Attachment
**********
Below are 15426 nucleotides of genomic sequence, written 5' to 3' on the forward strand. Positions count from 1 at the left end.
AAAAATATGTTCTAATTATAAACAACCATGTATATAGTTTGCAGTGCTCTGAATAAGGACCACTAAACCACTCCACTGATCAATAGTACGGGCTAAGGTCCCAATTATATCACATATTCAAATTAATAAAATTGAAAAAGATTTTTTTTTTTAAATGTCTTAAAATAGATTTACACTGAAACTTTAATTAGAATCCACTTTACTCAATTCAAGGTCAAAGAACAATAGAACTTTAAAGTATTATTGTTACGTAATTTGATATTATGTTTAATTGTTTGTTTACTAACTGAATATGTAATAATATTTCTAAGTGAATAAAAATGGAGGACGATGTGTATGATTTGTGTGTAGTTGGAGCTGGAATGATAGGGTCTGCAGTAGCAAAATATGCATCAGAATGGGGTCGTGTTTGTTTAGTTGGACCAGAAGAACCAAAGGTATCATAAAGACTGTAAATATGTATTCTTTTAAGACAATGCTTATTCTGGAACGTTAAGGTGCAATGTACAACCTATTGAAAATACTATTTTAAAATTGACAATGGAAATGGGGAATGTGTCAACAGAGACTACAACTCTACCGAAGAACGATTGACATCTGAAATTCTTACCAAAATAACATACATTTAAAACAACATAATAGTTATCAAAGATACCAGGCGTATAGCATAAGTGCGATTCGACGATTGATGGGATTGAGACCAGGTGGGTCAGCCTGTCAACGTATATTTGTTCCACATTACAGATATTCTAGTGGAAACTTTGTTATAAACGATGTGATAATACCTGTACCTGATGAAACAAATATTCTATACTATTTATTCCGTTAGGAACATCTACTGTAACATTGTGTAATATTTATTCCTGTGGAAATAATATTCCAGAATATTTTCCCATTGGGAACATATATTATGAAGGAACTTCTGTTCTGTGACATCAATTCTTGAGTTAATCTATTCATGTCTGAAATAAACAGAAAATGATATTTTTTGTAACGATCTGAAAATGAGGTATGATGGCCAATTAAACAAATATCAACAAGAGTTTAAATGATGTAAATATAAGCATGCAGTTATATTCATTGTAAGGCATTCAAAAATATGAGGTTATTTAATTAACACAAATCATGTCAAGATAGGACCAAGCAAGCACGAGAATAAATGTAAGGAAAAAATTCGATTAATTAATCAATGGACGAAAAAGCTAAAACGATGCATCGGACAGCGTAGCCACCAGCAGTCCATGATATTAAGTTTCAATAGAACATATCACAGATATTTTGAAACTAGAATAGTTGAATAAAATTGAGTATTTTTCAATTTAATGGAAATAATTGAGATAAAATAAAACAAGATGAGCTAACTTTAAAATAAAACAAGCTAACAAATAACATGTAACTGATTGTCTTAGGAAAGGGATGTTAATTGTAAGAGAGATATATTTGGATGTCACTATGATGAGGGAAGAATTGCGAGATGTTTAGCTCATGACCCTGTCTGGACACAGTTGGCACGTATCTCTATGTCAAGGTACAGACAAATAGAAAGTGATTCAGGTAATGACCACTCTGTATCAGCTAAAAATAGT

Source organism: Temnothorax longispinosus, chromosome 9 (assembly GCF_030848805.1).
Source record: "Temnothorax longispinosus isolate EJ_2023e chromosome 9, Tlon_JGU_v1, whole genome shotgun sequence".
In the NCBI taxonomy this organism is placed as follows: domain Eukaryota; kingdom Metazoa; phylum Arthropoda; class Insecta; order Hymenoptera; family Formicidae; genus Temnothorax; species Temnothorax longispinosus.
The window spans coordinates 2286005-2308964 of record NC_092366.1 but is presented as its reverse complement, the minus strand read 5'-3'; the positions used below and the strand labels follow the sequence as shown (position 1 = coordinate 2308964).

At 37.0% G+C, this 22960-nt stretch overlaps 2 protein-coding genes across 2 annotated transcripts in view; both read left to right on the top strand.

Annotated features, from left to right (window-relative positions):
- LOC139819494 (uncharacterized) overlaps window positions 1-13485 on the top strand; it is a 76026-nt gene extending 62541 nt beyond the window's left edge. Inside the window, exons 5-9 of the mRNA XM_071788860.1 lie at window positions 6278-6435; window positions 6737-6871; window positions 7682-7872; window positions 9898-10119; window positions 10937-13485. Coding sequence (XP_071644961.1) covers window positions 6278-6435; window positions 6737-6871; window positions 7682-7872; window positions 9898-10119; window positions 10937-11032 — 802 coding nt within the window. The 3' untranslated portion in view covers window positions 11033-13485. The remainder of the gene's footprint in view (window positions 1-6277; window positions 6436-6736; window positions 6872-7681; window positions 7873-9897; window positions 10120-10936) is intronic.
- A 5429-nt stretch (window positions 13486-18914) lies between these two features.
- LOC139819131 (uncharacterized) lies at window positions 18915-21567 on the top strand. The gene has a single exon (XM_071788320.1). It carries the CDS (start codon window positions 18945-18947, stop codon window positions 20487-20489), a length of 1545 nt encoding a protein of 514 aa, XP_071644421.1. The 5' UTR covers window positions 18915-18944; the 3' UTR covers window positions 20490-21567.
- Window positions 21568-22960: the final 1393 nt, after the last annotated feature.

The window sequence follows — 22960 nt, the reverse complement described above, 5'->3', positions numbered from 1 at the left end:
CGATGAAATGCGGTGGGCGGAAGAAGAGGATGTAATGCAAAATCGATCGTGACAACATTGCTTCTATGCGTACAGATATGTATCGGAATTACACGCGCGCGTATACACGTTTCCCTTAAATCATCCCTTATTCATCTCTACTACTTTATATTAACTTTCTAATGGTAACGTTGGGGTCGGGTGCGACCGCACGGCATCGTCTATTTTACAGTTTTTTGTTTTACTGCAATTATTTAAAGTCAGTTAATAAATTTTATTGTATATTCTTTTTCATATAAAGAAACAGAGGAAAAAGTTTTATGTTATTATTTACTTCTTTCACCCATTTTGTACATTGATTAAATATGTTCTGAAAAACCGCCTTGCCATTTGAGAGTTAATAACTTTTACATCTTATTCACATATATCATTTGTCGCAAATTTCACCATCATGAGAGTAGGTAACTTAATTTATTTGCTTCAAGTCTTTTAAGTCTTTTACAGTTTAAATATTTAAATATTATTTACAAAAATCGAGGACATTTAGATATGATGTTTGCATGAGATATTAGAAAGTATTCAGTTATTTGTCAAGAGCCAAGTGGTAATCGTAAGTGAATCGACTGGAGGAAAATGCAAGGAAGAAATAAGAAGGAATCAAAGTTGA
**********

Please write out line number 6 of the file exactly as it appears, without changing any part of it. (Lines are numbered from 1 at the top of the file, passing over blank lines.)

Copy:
The window spans coordinates 2286005-2308964 of record NC_092366.1 but is presented as its reverse complement, the minus strand read 5'-3'; the positions used below and the strand labels follow the sequence as shown (position 1 = coordinate 2308964).